April 1st, 2004 | Published in Uncategorized | 1 Comment
Oh sure, they’re cute and fuzzy and we’re supposed to care about them and save them, and biodiversity is rapidly being eliminated worldwide, and this is genuinely a global concern, and blah blah. But come on. Unlike other bears, who are clever enough to be opportunist omnivores, pandas pretty much only live on bamboo. Talk about high maintenance. It’s sort of like the kid who will only eat Cheerios. Eventually, reality sets in. The world is not made of Cheerios, nor do Cheerios provide 100% of human nutritional needs.
I’m not saying pandas deserve to be eliminated, but this is a clear lesson for all of us whose natural environment is rapidly changing. Evolution hasn’t kept pace with human development. Physiologically speaking, we are only a few degrees post-simian, and our DNA is still wondering what the hell happened to all those lovely caves we were sitting in just one geologic eyeblink ago.
Humans are rather like the cockroaches or goldfishes of their kind: indestructible and omnipresent. They can eat just about anything, have sex with just about anyone, and live just about anywhere on the globe where there is a patch of dry land to call home. They’re not perfect of course; they have this idiotic tendency to shit in their own nests and hit each other in the head with rocks. However, in general, the success of humans as a species is a lesson in the value of adaptation.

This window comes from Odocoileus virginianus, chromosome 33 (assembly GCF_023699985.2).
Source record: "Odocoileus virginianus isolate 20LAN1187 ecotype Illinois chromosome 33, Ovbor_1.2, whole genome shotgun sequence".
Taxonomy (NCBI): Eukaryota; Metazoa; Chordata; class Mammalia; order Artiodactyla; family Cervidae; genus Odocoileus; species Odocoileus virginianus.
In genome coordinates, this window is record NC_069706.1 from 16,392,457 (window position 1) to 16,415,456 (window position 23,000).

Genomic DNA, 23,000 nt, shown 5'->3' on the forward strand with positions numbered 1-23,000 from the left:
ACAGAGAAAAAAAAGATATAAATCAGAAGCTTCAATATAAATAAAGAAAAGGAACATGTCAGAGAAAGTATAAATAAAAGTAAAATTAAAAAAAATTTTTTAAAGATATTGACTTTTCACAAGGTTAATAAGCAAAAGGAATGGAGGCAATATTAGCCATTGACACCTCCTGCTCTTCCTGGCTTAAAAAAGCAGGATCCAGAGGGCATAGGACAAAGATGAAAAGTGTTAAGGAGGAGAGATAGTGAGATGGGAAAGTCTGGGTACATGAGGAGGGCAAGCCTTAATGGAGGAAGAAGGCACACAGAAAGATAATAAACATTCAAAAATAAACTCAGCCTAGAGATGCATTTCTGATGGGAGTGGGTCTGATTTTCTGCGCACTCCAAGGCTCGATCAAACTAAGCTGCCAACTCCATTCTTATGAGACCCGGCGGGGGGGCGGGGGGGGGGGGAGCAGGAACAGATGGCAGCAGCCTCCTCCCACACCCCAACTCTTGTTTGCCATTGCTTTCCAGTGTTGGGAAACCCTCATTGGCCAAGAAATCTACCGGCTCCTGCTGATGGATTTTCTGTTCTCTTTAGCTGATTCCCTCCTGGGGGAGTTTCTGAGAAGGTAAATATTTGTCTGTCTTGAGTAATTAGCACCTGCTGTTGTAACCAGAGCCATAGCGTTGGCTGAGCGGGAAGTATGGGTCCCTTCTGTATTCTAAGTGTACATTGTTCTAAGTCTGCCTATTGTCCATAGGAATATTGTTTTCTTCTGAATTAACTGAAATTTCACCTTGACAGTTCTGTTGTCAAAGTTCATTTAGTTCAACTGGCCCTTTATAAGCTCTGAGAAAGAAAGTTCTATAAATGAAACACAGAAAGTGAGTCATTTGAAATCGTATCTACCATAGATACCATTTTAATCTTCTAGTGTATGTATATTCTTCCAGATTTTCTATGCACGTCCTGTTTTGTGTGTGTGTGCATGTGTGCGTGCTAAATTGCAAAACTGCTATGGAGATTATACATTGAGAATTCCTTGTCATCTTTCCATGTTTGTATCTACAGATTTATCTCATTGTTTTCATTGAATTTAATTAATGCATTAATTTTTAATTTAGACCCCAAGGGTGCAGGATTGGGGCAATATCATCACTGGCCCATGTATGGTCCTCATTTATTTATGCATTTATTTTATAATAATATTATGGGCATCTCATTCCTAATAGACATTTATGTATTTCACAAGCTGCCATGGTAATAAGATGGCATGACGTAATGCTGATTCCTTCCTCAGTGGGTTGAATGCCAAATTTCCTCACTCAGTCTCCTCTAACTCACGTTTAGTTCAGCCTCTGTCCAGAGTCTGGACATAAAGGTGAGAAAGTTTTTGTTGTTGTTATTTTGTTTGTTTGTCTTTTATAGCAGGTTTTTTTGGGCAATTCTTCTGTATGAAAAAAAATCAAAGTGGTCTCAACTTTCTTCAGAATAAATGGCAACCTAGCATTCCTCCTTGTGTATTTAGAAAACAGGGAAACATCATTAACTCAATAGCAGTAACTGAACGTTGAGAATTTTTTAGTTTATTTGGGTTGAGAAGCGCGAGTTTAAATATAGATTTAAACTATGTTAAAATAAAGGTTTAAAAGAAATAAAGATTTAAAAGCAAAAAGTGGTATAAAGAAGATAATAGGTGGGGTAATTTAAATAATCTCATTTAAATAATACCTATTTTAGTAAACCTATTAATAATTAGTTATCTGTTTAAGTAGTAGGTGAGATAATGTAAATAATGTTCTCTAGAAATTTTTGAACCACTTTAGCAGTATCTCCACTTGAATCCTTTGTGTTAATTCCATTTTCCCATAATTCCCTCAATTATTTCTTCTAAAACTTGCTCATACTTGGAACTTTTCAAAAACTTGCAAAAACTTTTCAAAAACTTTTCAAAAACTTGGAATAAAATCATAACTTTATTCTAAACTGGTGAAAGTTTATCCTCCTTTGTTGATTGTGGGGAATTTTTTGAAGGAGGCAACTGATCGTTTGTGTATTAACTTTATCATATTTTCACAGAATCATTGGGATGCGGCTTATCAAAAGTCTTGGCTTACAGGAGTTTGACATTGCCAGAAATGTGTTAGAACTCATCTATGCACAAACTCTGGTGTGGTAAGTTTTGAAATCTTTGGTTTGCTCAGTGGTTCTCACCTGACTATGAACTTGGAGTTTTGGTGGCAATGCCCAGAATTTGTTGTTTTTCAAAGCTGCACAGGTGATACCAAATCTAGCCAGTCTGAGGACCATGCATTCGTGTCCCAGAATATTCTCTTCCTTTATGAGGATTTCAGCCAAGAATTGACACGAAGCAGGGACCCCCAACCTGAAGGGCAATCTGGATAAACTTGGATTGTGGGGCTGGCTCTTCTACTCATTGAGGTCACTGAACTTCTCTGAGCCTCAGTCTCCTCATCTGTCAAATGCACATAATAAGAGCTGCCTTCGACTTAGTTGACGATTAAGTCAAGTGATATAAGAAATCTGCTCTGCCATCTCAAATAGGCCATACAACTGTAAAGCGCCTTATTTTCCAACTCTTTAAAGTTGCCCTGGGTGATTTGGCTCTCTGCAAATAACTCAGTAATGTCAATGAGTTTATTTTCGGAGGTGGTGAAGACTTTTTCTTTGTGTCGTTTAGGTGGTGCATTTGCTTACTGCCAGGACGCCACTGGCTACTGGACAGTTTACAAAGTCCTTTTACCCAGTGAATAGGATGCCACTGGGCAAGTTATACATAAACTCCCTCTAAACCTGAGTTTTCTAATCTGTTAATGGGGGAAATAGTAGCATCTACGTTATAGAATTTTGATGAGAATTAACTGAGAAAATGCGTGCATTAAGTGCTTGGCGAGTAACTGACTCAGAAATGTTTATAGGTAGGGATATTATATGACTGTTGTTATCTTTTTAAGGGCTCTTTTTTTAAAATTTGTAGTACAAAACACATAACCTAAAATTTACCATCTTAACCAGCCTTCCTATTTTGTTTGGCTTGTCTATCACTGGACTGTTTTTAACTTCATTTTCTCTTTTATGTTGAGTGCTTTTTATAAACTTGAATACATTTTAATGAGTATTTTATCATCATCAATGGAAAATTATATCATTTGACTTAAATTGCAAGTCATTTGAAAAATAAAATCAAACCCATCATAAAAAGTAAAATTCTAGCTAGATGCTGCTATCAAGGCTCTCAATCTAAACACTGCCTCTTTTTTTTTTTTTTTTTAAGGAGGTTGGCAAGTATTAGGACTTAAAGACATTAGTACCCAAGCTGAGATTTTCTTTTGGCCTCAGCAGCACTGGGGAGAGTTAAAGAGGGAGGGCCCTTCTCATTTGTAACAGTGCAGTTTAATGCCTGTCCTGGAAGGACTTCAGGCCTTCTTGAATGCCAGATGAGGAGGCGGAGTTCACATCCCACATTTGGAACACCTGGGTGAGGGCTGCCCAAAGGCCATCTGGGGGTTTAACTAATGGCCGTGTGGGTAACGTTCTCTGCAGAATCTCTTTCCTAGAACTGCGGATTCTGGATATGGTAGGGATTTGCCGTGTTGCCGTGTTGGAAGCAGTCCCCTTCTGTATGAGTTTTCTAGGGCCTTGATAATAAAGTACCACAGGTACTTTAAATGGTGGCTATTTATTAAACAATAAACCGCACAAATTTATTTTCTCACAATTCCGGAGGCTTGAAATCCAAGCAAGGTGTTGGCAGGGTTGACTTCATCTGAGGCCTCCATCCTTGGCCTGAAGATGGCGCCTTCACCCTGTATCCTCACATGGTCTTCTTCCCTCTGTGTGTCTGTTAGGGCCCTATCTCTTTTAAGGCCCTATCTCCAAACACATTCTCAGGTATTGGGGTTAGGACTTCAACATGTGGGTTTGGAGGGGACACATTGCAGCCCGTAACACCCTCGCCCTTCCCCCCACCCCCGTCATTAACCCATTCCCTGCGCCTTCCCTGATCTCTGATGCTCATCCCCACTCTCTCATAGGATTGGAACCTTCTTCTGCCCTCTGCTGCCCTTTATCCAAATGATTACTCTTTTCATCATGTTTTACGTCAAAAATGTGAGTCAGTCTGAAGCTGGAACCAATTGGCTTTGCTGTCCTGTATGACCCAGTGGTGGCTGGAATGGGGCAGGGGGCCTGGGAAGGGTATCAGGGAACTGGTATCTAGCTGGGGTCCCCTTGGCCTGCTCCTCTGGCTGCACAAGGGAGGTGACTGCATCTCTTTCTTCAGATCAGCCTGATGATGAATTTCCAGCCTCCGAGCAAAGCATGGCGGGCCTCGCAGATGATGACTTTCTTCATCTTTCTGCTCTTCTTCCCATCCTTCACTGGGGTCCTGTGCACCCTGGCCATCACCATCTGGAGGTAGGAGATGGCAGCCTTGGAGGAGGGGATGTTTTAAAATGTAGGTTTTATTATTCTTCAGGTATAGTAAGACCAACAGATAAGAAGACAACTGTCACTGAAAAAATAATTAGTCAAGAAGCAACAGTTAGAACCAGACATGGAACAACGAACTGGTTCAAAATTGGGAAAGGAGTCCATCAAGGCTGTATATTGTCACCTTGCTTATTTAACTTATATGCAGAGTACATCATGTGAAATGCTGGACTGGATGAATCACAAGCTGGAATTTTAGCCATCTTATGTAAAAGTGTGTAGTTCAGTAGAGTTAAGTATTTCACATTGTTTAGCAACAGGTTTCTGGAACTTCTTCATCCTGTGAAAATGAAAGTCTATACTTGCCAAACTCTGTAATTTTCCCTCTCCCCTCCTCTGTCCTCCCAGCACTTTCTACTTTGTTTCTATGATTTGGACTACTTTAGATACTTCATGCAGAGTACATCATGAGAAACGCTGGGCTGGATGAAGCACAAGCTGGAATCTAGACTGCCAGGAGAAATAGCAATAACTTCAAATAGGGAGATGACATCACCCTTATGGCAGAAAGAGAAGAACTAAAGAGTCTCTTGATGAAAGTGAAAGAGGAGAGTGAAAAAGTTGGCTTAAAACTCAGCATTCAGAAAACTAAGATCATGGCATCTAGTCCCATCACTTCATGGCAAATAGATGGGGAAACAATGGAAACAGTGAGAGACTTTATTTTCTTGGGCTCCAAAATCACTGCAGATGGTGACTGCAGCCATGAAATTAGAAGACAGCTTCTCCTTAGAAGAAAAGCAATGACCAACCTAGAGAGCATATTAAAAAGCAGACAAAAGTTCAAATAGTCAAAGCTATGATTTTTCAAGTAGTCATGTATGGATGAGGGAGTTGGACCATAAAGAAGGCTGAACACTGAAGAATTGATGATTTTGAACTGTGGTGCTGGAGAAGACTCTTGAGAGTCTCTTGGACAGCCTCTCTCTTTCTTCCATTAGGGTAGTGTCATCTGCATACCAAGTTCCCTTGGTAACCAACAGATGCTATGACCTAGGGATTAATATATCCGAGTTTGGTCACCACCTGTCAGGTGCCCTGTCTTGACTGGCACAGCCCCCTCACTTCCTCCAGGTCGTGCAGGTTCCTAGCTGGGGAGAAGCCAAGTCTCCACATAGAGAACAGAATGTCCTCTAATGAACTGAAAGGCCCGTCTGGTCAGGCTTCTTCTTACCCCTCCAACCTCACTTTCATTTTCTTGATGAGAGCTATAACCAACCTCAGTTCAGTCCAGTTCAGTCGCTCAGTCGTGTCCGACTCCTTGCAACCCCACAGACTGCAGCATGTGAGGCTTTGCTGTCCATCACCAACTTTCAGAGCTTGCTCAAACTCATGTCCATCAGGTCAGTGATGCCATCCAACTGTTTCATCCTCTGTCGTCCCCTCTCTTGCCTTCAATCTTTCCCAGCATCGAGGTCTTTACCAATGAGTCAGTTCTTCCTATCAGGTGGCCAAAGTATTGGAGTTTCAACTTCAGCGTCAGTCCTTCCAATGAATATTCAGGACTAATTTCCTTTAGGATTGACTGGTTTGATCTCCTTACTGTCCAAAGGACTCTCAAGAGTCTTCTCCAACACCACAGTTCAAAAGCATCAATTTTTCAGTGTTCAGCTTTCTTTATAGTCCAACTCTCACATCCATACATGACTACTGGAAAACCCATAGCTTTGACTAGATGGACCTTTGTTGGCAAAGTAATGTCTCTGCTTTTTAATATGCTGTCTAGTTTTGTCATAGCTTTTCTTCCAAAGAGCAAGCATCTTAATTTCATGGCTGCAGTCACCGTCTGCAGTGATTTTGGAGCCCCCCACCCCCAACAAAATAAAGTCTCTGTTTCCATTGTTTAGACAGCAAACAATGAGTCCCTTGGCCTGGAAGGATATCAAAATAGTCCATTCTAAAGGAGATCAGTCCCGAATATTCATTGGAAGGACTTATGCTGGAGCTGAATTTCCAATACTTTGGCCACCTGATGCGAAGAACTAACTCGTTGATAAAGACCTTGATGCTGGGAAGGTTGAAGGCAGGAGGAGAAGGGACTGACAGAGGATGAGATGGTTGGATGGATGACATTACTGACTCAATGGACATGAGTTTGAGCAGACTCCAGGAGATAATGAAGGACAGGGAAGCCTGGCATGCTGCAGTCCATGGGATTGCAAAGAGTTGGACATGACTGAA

The human body wasn’t designed for life in the 21st century. It was meant to move and forage, scavenge food through significant effort, store food in times of plenty and hoard it in times of famine. Sweet food usually meant good food in the form of fruit and ripe vegetables. The human jaw, with its powerful ability to exert immense pressure, could grind up nearly anything besides gravel to eat.
The human ass, its gluteus maximii the largest muscles in the body, was intended to enable bipedal locomotion and upright posture, not wearing a groove into the couch or computer chair. Bodyfat was intended for warmth, an indicator of fertility (at least in women), and to provide a steady supply of energy in times of scarcity. It was not intended to be cultivated into armies of artery-clogging globules.
What this means is that we have two choices. We can adapt to our new surroundings, accept the limitations of our Cro-Magnon physiology, and learn to thrive. We can find ways to work with, rather than against, our natural tendencies of requiring regular activity and a varied diet.
Or, we can keep eating pink cupcakes, pretending they’re berries picked from bushes on the savannah. We can blame “genetics” for everything including our La-Z-Boys, escalators, Twinkies, and car-dominant suburbia. Eventually, the WWF will slap an “endangered species” sticker on us.